The ‘Billions’ Stock Watch: Happy Holidays, Everything Is Falling Apart


The Billions Stock Watch is a weekly accounting of the action on the Showtime drama. Decisions will be made based on speculation and occasional misinformation and mysterious whims that are never fully explained to the general public. Kind of like the real stock market.


Axe had two big problems this week:

  • Wendy Rhoades, his most trusted advisor and indispensable on-site performance coach and/or staff psychiatrist (depending which title will cause her the least liability in the moment), is facing a hearing that might end with her losing her medical license, and her best chance at surviving involves blowing up a long history of implied doctor-patient confidentiality at the firm, which would leave Axe Capital vulnerable to scores of lawsuits that she could be deposed in to detail various law-breaking/law-bending tactics the firm has used over the years
  • He bought like a quarter-billion dollars worth of paintings and might have to pay taxes on them?

It says a lot about Axe that he addresses both of these issues with the same amount of intensity. It’s also worth pointing out that neither of these are sympathetic endeavors. The art thing is obvious because, boo hoo, some billionaire sociopath finance dude dropped nine figures on classic works of art, on a whim, and now he wants to skip out on the tax bill, and he’s willing to call in favors and commission replicas and pay off delivery guys to do so, even though he could write the $75 million check that afternoon and not feel it. I might heave my laptop out the window if I think about it too much. I hate everyone on this show very much. It is also my favorite show. I’m fine with this.

The other thing, the Wendy thing, is trickier because we like Wendy, generally, even as she slipped into villain mode for a few weeks. But she is definitely in the wrong on this one. She is so very in the wrong. She used patient notes to tear apart a competitor and that competitor’s family. She should lose her medical license. She should probably go to jail, to be honest. It’s important to remember that as she plans and prepares for the big hearing she might lie at. Everyone on this show should go to jail.

And yet, stock up. Axe solved one problem and, while he didn’t solve the Wendy thing yet, he did give a heck of a pep talk that was almost sweet and a little vulnerable. Did you see the thing where the two of them touched, softly, tenderly even? There’s always been sexual tension between Axe and Wendy but after this week you’d need a chainsaw to cut through it. This is worth keeping an eye on. Especially if you are Rebecca Cantu.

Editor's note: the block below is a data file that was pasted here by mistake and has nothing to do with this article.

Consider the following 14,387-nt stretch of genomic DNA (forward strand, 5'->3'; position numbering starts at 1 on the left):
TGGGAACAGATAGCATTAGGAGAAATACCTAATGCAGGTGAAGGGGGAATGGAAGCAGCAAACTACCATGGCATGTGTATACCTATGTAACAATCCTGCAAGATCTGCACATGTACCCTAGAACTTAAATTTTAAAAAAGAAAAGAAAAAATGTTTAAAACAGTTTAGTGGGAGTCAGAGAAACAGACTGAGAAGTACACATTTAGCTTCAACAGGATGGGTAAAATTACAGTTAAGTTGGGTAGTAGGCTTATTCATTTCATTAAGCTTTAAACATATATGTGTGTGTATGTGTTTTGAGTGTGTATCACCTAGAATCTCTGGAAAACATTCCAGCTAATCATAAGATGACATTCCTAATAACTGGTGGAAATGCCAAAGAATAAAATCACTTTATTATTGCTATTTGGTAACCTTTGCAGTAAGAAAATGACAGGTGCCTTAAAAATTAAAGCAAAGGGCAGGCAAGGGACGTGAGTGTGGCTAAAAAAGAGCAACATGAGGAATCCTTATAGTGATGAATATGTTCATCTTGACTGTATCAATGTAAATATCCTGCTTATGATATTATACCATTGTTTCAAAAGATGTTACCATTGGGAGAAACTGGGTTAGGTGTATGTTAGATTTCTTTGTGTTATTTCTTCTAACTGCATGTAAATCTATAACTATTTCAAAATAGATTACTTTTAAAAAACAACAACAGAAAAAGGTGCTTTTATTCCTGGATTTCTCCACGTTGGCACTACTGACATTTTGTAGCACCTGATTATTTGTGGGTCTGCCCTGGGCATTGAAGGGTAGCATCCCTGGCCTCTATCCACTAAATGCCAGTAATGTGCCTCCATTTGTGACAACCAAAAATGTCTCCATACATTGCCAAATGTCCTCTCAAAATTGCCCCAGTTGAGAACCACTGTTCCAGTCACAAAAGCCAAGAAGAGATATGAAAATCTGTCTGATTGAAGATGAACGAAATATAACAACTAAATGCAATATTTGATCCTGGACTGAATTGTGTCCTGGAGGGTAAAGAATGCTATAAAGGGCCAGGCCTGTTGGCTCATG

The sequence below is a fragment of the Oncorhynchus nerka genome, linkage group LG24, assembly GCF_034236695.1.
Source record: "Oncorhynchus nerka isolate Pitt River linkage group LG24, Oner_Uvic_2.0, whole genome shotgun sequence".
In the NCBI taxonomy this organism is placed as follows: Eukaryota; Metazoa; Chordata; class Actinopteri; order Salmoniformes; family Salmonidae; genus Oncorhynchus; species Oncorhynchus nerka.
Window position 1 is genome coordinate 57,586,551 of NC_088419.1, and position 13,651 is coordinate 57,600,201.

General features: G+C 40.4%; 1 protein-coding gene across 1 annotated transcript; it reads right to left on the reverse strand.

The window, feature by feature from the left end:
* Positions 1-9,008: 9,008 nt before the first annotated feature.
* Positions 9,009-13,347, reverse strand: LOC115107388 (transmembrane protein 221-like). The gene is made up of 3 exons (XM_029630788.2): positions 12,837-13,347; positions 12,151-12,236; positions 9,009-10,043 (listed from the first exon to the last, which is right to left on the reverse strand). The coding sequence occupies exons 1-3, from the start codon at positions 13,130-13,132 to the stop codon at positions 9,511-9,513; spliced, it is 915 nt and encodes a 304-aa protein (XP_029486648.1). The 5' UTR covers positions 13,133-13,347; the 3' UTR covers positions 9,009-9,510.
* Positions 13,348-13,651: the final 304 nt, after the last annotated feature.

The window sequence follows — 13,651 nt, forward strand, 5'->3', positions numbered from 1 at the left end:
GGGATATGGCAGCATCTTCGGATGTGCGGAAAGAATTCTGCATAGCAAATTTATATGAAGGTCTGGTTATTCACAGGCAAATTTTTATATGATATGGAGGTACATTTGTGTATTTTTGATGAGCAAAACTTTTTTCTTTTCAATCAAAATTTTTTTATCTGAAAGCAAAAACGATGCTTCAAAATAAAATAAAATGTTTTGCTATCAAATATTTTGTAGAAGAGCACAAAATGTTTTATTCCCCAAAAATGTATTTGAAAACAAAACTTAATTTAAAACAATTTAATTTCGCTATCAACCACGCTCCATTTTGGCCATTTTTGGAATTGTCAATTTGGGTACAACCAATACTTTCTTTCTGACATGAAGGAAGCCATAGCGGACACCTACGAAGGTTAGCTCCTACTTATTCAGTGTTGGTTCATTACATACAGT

STOCK DOWN — Having a nice relaxing holiday


The funniest part of this episode was the thing at the end, after Axe had called everyone in on New Year’s Day, after he had cut short his kids’ vacation to Fiji, after he had yelled at people and berated them and gotten privately furious that no one else was as empty and needy inside as he must be to expect them all to show up to the office on a national holiday, when he was like “GREAT JOB EVERYBODY, GO HOME AND ENJOY YOUR DAY OFF.” I laughed. I laughed out loud. He expected to be praised for it. What a lunatic. The only way I could have enjoyed it more is if the camera panned to the right to reveal a clock that read “4:54 p.m.”

The same goes for everyone else who was working like a crazy person on New Year’s Day. Connerty and Sacker and all of them. Good Lord. Sleep in one day, people.


Chuck got played like an absolute chump all episode long. He got played like a chump by Connerty, who got the in-home surveillance approved and is now privy to all of the shady chit-chat that goes on between Chuck and his dad. He got played like a chump by Krakow, who used the shady Middle Eastern funding for Senior’s dock project to squeeze a finder’s fee out of everyone. Danny Strong is so great at playing smarmy weasels, an underrated and very useful skill.

But most importantly, he got played by Axe. Axe didn’t do it on purpose and Chuck doesn’t even know it happened. Not yet, at least. It did, though. Twice. First, when Chuck pushed Wendy to make a deal and take a six-month suspension. It’s not that it was a bad move on paper. It was the right move, the smart one. It’s what Chuck does. He makes deals, he trades favors, he looks for the win first and then moves to the least painful loss. It’s all very rational and lawyerly and might have persuaded Wendy had Axe not given her a “I’ll kill for you, I need you here, screw everyone else, eff ‘em if they hate it” speech an hour later That’s what Axe does. No compromises, no deals. Accept only victory or burn the paintings in the lobby. It’s reckless and often immoral but it made Chuck look like a coward.